Home Web Specials Rising US interest rates push Global South nations towards economic collapse

Rising US interest rates push Global South nations towards economic collapse

Follow us on our Malay and English WhatsApp, Telegram, Instagram, Tiktok and Youtube channels.

Soaring inflation and devalued currencies have created a catastrophic debt crisis for much of the world, including in countries like Lebanon, Iraq, Egypt, Sri Lanka and Pakistan.

Malaysian economist Jomo Kwame Sundaram says the instability is largely driven by interest rate hikes by the US Federal Reserve, which have the effect of increasing borrowing costs for poorer countries and devaluing their currencies compared to the US dollar.

The intensifying US economic war on China is also hurting many countries of the Global South that are linked to Chinese industry, he says.

World Bank president David Malpass said on Wednesday he will resign his post by the end of June, nearly a year before his five-year term is set to expire. Malpass was nominated to head the World Bank in 2019 by then US President Donald Trump.

Democracy Now! is joined for an extended two-part interview by Malaysian economist Prof Jomo Kwame Sundaram of the Khazanah Research Institute in Kuala Lumpur, who talks about the power of institutions like the World Bank and their connection to the climate emergency and the global debt crisis.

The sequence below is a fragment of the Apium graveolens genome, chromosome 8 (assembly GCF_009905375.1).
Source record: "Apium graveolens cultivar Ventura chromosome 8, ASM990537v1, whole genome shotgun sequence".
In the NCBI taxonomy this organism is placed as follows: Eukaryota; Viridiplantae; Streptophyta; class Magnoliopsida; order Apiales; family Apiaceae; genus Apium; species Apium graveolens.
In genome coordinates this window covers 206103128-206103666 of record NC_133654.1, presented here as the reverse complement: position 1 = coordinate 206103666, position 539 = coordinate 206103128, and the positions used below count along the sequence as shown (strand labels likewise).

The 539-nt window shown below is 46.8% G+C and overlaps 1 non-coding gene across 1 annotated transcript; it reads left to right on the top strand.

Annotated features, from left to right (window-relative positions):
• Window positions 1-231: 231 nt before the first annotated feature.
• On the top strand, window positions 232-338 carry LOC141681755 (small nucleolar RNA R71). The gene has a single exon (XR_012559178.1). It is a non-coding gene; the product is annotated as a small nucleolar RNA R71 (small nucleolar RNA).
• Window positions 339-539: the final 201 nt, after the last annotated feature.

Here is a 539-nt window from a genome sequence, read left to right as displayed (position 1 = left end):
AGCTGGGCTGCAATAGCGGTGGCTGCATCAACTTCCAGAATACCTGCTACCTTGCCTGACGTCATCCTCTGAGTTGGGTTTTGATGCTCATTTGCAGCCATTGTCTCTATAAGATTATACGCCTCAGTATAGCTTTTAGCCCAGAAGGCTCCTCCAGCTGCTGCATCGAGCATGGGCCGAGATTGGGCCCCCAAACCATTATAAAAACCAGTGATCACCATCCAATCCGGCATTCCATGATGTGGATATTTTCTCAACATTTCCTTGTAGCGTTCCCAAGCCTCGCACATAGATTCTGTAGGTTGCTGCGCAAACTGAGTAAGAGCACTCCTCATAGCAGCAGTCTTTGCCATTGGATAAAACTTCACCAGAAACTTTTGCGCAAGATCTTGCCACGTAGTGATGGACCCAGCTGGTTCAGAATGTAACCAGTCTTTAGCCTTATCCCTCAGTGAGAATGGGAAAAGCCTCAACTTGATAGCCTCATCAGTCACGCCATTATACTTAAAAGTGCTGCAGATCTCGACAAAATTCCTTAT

The views expressed in Aliran's media statements and the NGO statements we have endorsed reflect Aliran's official stand. Views and opinions expressed in other pieces published here do not necessarily reflect Aliran's official position.

AGENDA RAKYAT - Lima perkara utama
  1. Tegakkan maruah serta kualiti kehidupan rakyat
  2. Galakkan pembangunan saksama, lestari serta tangani krisis alam sekitar
  3. Raikan kerencaman dan keterangkuman
  4. Selamatkan demokrasi dan angkatkan keluhuran undang-undang
  5. Lawan rasuah dan kronisme
Support our work by making a donation. Tap to download the QR code below and scan this QR code from Gallery by using TnG e-wallet or most banking apps:
Notify of
1 Comment
Oldest Most Voted
Inline Feedbacks
View all comments
Gram Massla
Gram Massla
18 Feb 2023 4.48pm

As long as the US Federal Reserve prints the US dollar, which is the default currency for international trade. In order to plug into the international trading system additionally forces currencies such as the ringgit to the pegged to the US dollar. Manipulations of the interest rateS in the US will have repercussions on currencies such as the ringgit. The only antidote to this is either to delink the ringgit to the dollar or amass a sizable amount of dollars as back up which can then be used to support the ringgit when there is a flight of money to the US banks to secure the benefits of the higher interest rates in the US. Currently IMDB and others have seriously decreased the prospects of this avenue.

Would love your thoughts, please comment.x